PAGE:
More than 13 million children are being denied an education due to conflicts in the Middle East, the UN has said, warning "the hopes of a generation" would be dashed if they cannot return to classrooms.
In a report on the impact of conflict on education in six countries and territories across the region, the UN's children fund UNICEF on Thursday said more than 8,850 schools were no longer usable due to violence.
It's not just the physical damage being done to schools, but the despair felt by a generation of schoolchildren who see their hopes and futures shattered
It detailed cases of students and teachers coming under direct fire, classrooms used as makeshift bomb shelters and children having to cross active front-lines just to take their exams.
"The destructive impact of conflict is being felt by children right across the region," Peter Salama, regional director for UNICEF in the Middle East and North Africa, told AFP news agency.
"It's not just the physical damage being done to schools, but the despair felt by a generation of schoolchildren who see their hopes and futures shattered."
Last year alone, UNICEF documented 214 attacks on schools in Syria, Iraq, Libya, the Palestinian territories, Sudan, and Yemen.
In Syria, it said education was paying a "massive price" after four-and-a-half years of conflict.
One in four schools have been closed since the conflict erupted, causing more than two million children to drop out and putting close to half a million in danger of losing their schooling.
In addition, more than 52,000 teachers have left their posts, saddling the country's crumbling education system with an acute skills shortage.
"Even those Syrian teachers who have ended up as refugees in other countries have faced obstacles which prevent them from working," the report said.
'School no longer safe'
UNICEF said one of the worst direct attacks on a school in the region came in Yemen, where 13 staff and four children were killed in an assault on a teachers' office in the western city of Amran.
"The killing, abduction and arbitrary arrest of students, teachers and education personnel have become commonplace" in the region, the report said.
Hundreds of schools and colleges have been closed since March, when a Saudi-led coalition launched air strikes on Houthi rebels who had seized the capital Sanaa and several parts of the country.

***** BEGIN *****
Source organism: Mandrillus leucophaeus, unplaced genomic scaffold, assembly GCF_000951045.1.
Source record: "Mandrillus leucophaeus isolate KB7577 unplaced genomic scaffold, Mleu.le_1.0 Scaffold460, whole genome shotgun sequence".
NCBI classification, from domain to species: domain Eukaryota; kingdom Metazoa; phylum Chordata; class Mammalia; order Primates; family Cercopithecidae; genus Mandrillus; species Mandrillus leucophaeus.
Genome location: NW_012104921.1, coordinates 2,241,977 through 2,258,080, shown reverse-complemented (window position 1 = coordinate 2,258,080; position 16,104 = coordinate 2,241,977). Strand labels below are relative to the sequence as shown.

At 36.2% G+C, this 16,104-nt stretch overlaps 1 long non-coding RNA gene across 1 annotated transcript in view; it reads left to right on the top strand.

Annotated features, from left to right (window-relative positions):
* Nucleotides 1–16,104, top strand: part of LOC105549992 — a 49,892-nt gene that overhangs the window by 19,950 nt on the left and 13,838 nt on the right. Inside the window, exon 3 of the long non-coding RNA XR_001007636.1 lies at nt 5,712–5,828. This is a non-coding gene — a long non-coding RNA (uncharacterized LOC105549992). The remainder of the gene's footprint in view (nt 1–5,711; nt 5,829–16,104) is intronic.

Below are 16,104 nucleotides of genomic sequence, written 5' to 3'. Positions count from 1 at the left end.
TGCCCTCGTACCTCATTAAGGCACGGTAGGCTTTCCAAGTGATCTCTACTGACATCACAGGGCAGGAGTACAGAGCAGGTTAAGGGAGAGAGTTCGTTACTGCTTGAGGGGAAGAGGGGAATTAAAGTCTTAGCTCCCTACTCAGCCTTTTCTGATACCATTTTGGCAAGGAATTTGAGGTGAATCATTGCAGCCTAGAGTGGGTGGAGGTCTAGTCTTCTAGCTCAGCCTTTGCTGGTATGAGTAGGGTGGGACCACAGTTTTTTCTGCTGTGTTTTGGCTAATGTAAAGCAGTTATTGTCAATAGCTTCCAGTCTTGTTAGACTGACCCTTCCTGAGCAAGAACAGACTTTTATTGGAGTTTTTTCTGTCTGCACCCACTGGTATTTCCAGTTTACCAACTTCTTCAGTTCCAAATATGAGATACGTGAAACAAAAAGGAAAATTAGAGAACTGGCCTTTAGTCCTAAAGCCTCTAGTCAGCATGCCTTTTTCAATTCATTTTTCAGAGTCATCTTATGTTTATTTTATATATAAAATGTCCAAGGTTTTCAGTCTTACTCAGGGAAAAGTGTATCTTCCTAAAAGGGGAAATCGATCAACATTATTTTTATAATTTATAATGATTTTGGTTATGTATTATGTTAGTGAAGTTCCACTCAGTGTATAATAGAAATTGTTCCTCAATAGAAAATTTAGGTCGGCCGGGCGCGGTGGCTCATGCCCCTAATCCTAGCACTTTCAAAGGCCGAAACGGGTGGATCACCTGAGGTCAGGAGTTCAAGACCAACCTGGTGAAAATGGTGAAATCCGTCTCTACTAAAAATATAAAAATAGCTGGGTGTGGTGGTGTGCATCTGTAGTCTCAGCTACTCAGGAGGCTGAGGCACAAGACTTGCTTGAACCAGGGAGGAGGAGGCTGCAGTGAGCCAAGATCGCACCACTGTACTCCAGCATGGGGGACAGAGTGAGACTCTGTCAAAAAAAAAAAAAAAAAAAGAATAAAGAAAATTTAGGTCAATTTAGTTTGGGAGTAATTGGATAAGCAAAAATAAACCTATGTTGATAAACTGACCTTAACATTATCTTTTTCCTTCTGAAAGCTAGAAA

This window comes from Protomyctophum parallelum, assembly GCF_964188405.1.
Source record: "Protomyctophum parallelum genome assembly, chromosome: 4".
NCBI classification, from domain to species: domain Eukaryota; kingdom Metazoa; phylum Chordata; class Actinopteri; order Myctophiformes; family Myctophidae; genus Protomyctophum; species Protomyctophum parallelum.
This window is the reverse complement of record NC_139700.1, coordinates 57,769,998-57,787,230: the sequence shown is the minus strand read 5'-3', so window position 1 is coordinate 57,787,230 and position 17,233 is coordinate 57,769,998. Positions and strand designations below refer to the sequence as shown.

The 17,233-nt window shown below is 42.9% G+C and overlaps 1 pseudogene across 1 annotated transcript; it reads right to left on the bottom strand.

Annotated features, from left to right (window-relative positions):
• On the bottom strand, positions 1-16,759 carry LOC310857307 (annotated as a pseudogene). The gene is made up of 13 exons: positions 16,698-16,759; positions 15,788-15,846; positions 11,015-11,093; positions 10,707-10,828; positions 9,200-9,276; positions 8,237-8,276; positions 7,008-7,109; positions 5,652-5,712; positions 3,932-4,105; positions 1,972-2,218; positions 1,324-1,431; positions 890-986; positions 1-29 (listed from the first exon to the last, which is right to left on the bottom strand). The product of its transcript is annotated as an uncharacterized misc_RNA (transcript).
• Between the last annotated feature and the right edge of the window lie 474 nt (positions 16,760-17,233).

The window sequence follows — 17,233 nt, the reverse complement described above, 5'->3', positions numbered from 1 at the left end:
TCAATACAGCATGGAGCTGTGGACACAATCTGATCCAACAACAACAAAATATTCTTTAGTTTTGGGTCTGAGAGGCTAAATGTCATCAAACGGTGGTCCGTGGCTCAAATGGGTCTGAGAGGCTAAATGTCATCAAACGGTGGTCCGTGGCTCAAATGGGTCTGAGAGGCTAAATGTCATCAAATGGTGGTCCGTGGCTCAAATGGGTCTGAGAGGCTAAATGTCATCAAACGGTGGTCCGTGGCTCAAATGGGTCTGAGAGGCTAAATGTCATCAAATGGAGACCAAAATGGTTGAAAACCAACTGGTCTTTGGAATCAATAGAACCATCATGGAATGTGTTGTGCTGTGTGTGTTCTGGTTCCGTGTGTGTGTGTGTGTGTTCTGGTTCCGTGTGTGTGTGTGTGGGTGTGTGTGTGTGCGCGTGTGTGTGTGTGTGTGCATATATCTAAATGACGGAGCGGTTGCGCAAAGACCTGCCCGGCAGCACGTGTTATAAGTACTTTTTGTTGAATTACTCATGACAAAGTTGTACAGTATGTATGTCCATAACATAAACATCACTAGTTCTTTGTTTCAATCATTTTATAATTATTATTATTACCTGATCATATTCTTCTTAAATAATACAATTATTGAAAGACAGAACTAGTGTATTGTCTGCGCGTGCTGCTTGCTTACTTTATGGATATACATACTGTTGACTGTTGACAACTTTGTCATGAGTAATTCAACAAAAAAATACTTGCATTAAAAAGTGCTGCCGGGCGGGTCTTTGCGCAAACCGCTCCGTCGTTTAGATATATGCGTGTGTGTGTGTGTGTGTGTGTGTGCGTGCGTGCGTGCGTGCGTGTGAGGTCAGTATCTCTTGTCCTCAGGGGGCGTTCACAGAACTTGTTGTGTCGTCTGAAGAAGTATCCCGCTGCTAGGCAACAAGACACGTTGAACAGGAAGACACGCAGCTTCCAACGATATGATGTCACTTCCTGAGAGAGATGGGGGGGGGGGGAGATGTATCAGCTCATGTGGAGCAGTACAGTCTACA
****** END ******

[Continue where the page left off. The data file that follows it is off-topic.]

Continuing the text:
In the embattled Gaza Strip, which saw a 51-day war last year between Hamas and Israel kill about 2,200 Palestinians and 73 on the Israeli side, the UN said at least 281 schools had been damaged, and eight "completely destroyed".
"My children were injured in a school. They saw people injured with missing hands or legs, with wounded faces and eyes," the report quoted Gaza mother-of-two Niveen as saying.
"They no longer see school as a safe place."
'Generation in the balance'
UNICEF said that violence in Iraq, where pro-government forces are battling the Islamic State of Iraq and the Levant (ISIL) group, has had a severe impact on the schooling of at least 950,000 children.
It detailed scenes among the 1,200 schools in Iraqi host communities that have been turned into shelters for those displaced by violence, with up to nine families per classroom forced to prepare meals in courtyards.
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Conflict has also affected child learning in Libya - still reeling from the 2011 ouster of longtime leader Muammar Gaddafi - with more than half of those displaced in the chaos reporting that their children cannot attend classes.
In the second city of Benghazi alone, the UN said just 65 of 239 schools are still functioning.
In Sudan, the agency said high numbers of internally displaced families fleeing violence in Darfur and South Kordofan states was putting untenable strain on the country's creaking school infrastructure.
UNICEF called for better informal education services in countries affected by school closures and for donor nations to prioritise education funding throughout the Middle East.
"With more than 13 million children already driven from classrooms by conflict, it is no exaggeration to say that the education prospects of a generation of children are in the balance," it said.